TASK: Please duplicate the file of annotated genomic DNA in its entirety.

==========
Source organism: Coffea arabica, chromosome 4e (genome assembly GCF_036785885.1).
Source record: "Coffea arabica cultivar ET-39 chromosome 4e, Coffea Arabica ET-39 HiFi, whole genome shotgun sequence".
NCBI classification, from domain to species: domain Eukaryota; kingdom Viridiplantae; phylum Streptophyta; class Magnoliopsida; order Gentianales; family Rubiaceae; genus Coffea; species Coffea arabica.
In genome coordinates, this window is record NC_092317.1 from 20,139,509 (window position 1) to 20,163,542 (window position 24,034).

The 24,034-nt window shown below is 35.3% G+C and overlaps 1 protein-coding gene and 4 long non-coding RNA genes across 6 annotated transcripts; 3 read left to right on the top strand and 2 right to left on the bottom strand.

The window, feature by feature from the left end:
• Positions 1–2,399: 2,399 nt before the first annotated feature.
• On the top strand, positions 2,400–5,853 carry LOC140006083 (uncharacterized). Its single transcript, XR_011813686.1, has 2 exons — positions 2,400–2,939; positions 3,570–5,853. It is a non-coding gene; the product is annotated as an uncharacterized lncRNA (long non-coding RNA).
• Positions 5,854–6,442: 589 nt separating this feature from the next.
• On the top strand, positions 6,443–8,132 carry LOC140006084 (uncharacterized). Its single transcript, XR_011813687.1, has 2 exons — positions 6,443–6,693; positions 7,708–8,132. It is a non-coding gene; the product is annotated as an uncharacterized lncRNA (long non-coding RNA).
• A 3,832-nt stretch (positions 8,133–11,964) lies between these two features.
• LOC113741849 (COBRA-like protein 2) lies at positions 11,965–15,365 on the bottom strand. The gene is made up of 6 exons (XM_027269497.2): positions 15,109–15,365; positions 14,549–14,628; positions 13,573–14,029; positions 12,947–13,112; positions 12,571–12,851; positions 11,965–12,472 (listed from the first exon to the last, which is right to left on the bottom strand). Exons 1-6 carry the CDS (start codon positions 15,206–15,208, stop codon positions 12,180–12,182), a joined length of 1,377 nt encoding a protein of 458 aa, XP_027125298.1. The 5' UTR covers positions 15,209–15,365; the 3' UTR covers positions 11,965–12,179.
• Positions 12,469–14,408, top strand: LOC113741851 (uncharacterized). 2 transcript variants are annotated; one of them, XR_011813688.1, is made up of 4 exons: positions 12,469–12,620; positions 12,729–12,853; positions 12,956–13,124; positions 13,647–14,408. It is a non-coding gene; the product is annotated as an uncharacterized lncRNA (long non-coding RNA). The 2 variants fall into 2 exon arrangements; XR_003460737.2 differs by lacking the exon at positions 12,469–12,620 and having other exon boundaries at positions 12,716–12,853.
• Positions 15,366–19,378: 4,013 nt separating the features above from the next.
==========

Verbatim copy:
Source organism: Coffea arabica, chromosome 4e (genome assembly GCF_036785885.1).
Source record: "Coffea arabica cultivar ET-39 chromosome 4e, Coffea Arabica ET-39 HiFi, whole genome shotgun sequence".
NCBI classification, from domain to species: domain Eukaryota; kingdom Viridiplantae; phylum Streptophyta; class Magnoliopsida; order Gentianales; family Rubiaceae; genus Coffea; species Coffea arabica.
In genome coordinates, this window is record NC_092317.1 from 20,139,509 (window position 1) to 20,163,542 (window position 24,034).

The 24,034-nt window shown below is 35.3% G+C and overlaps 1 protein-coding gene and 4 long non-coding RNA genes across 6 annotated transcripts; 3 read left to right on the top strand and 2 right to left on the bottom strand.

The window, feature by feature from the left end:
• Positions 1–2,399: 2,399 nt before the first annotated feature.
• On the top strand, positions 2,400–5,853 carry LOC140006083 (uncharacterized). Its single transcript, XR_011813686.1, has 2 exons — positions 2,400–2,939; positions 3,570–5,853. It is a non-coding gene; the product is annotated as an uncharacterized lncRNA (long non-coding RNA).
• Positions 5,854–6,442: 589 nt separating this feature from the next.
• On the top strand, positions 6,443–8,132 carry LOC140006084 (uncharacterized). Its single transcript, XR_011813687.1, has 2 exons — positions 6,443–6,693; positions 7,708–8,132. It is a non-coding gene; the product is annotated as an uncharacterized lncRNA (long non-coding RNA).
• A 3,832-nt stretch (positions 8,133–11,964) lies between these two features.
• LOC113741849 (COBRA-like protein 2) lies at positions 11,965–15,365 on the bottom strand. The gene is made up of 6 exons (XM_027269497.2): positions 15,109–15,365; positions 14,549–14,628; positions 13,573–14,029; positions 12,947–13,112; positions 12,571–12,851; positions 11,965–12,472 (listed from the first exon to the last, which is right to left on the bottom strand). Exons 1-6 carry the CDS (start codon positions 15,206–15,208, stop codon positions 12,180–12,182), a joined length of 1,377 nt encoding a protein of 458 aa, XP_027125298.1. The 5' UTR covers positions 15,209–15,365; the 3' UTR covers positions 11,965–12,179.
• Positions 12,469–14,408, top strand: LOC113741851 (uncharacterized). 2 transcript variants are annotated; one of them, XR_011813688.1, is made up of 4 exons: positions 12,469–12,620; positions 12,729–12,853; positions 12,956–13,124; positions 13,647–14,408. It is a non-coding gene; the product is annotated as an uncharacterized lncRNA (long non-coding RNA). The 2 variants fall into 2 exon arrangements; XR_003460737.2 differs by lacking the exon at positions 12,469–12,620 and having other exon boundaries at positions 12,716–12,853.
• Positions 15,366–19,378: 4,013 nt separating the features above from the next.